Of all the honors a man can be granted--statues, tributes, whores--there's nothing like having your last name turned into a word to ensure your immortality. Your name will ring down through the ages, etched into the language itself, an eternal reminder of your achievements.
Unless, of course, you earned the word because you fucked up so badly that the world just had to remember your horrible example. That's the case for guys like...
8John Duns Scotus
John Duns Scotus was the closest thing fifteenth-century philosophy had to a rock star. With the chick magnet handle "Doctor Subtilis," he developed a subtle argument for the existence of God, the univocity of being and mounted a spirited defense for the Immaculate Conception as fact. He was beatified by the Pope for his intellectual work and also for the invention of the Catholic schoolgirl.
How it Happened:
If the fifteenth century was Scotus's arena rock tour, the sixteenth was the sad crash and pathetic reunion tour playing state fairs and dives. Scotus's work was considered so awful that his middle name became synonymous with somebody incapable of scholarship, i.e. a dunce.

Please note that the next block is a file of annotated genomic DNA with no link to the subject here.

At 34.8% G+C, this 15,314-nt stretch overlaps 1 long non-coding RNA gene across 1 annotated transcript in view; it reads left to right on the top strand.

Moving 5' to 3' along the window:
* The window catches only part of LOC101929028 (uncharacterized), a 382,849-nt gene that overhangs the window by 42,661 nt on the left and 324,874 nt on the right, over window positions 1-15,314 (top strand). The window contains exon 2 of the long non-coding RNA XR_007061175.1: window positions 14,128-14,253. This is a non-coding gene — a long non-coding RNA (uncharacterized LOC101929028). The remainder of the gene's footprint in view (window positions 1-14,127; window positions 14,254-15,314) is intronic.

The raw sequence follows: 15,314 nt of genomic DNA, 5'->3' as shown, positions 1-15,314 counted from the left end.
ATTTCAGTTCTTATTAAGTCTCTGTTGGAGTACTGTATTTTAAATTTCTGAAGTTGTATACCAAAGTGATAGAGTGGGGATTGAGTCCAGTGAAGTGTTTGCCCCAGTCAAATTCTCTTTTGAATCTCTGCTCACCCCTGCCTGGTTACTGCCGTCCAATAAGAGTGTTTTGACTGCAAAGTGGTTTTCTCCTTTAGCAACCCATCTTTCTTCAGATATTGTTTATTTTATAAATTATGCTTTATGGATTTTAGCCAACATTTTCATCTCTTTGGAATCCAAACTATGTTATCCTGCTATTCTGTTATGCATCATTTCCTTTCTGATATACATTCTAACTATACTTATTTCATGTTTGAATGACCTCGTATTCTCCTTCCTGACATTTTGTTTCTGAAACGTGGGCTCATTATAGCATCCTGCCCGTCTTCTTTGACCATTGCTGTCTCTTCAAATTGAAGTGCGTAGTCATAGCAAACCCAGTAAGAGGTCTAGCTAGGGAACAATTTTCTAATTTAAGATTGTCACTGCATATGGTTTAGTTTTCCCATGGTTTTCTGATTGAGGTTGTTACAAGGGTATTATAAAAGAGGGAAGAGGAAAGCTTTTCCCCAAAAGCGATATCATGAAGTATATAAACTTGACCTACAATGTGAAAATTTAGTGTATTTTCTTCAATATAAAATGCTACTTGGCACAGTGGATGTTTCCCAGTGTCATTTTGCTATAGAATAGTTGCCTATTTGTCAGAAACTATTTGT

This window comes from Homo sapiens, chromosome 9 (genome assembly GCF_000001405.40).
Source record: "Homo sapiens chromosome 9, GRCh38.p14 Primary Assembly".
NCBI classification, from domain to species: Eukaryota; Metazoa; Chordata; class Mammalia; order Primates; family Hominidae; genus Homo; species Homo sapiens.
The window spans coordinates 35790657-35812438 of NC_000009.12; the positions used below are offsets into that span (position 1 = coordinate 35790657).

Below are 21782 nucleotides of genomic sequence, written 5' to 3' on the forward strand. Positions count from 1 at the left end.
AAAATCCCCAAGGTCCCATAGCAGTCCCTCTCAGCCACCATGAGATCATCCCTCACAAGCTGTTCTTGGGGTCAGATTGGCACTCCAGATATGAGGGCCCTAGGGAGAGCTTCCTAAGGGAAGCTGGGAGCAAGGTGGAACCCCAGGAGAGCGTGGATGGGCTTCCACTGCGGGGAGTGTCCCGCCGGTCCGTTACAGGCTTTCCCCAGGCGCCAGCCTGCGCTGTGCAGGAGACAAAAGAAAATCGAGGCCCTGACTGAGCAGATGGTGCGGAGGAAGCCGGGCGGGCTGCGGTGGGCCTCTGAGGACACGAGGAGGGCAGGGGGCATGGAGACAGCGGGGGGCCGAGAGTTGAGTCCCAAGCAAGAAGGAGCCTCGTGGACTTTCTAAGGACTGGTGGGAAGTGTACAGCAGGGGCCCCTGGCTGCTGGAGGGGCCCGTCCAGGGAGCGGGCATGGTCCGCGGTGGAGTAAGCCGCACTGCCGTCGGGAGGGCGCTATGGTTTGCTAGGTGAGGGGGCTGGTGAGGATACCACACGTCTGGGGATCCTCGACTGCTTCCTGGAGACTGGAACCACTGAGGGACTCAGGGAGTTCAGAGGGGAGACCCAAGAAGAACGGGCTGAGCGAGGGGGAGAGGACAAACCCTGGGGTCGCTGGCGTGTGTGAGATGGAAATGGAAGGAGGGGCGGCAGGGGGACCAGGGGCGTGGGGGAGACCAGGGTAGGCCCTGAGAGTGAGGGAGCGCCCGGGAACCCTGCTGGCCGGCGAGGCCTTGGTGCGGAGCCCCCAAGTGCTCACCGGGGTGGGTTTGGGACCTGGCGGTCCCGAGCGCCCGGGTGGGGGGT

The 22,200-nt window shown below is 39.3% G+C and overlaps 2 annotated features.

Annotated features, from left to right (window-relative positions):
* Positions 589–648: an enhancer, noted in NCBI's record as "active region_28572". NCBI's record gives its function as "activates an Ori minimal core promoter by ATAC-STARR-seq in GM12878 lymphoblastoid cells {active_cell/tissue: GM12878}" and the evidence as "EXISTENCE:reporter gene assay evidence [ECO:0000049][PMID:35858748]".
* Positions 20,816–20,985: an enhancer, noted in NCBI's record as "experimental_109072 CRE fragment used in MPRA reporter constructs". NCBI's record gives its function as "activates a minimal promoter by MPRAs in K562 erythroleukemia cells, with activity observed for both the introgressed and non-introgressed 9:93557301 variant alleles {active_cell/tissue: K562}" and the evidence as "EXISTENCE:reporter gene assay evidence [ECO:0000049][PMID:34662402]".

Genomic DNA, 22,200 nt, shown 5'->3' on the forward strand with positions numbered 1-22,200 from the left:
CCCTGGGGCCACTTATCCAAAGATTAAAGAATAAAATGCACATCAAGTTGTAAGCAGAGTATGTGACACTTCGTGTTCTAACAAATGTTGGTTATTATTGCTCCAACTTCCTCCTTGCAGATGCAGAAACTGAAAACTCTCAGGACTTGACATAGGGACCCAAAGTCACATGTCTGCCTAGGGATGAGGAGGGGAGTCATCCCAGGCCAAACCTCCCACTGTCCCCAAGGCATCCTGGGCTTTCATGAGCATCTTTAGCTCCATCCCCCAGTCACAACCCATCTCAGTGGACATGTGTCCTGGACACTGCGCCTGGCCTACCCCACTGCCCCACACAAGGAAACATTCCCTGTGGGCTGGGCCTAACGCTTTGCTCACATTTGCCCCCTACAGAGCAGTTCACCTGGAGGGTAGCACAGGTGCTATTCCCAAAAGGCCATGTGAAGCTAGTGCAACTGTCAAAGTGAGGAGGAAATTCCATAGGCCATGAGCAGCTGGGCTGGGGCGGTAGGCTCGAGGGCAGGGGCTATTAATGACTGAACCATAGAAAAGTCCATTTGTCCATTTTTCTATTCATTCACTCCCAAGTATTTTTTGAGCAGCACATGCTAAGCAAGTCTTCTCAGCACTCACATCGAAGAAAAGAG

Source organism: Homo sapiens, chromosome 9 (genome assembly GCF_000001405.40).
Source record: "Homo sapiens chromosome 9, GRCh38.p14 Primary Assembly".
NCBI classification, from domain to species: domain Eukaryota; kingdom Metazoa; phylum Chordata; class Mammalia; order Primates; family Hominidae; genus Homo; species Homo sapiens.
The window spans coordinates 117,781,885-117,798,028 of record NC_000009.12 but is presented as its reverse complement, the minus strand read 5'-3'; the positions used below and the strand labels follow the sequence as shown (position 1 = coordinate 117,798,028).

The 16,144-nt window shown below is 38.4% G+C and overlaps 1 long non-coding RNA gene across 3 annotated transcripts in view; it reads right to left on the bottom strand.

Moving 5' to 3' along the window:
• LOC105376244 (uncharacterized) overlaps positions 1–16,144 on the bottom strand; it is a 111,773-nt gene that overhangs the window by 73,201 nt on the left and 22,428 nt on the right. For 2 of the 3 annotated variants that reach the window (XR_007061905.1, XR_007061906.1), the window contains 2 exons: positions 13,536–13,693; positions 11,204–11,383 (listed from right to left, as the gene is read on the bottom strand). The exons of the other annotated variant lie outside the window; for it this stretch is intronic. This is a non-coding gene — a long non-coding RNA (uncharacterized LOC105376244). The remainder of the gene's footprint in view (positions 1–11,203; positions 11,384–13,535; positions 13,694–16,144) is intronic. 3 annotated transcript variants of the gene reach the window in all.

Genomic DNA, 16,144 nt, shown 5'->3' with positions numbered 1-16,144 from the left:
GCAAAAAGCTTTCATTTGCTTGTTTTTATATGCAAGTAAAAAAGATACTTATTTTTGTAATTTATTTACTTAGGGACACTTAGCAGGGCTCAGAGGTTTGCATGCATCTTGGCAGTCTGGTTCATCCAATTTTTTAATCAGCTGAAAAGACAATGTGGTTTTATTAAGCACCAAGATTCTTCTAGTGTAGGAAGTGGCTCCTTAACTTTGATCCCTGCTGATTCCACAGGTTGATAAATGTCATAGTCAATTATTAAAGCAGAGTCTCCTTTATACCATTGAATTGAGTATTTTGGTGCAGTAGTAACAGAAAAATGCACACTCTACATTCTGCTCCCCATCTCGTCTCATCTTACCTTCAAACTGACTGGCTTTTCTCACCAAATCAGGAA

Yes, you read that right, a philosopher responsible for big chunks of Catholic thought and beatified by the freakin' Pope was also the inspiration for a word denoting a moron.
English. It's a cruel language, man.
7Leopold Von Sacher-Masoch
When somebody gets a boner from pain
We all know that "sadism" comes from the excruciating elevator music performed by pop band Sade, and the pleasure that comes from inflicting 80s music on the unsuspecting. The flip side of that coin is Leopold Von Sacher-Masoch.
Mostly, Sacher-Masoch was known for his novels, which apparently are really awesome if you can read German, as most of his fiction remains untranslated into English. But the important novel, which IS in English, would be "Venus In Furs." The fatal flaw of the English translation is leaving off the opening sentence: "Dear Penthouse, I never thought this would happen to me..."
How it Happened:
"Venus In Furs" isn't really a novel so much as a memoir. Sacher-Masoch, you see, had a mistress, Fanny Pistor, whose name was made for jokes. They entered into a contract where Leopold would be her slave for six months and his only stipulation was that she wear furs as much as possible, especially when she was in a "cruel mood." You can see where this one is going.
Hence, the word "masochism" was coined by noted psychologist Dr. von Krafft-Ebing in "Psychopathia Sexualis," along with the notation that "Venus In Furs" was also an awesome Velvet Underground song. Sacher-Masoch strenuously objected, but he was thrown out of Krafft-Ebing's office after someone punched him and he started breathing funny.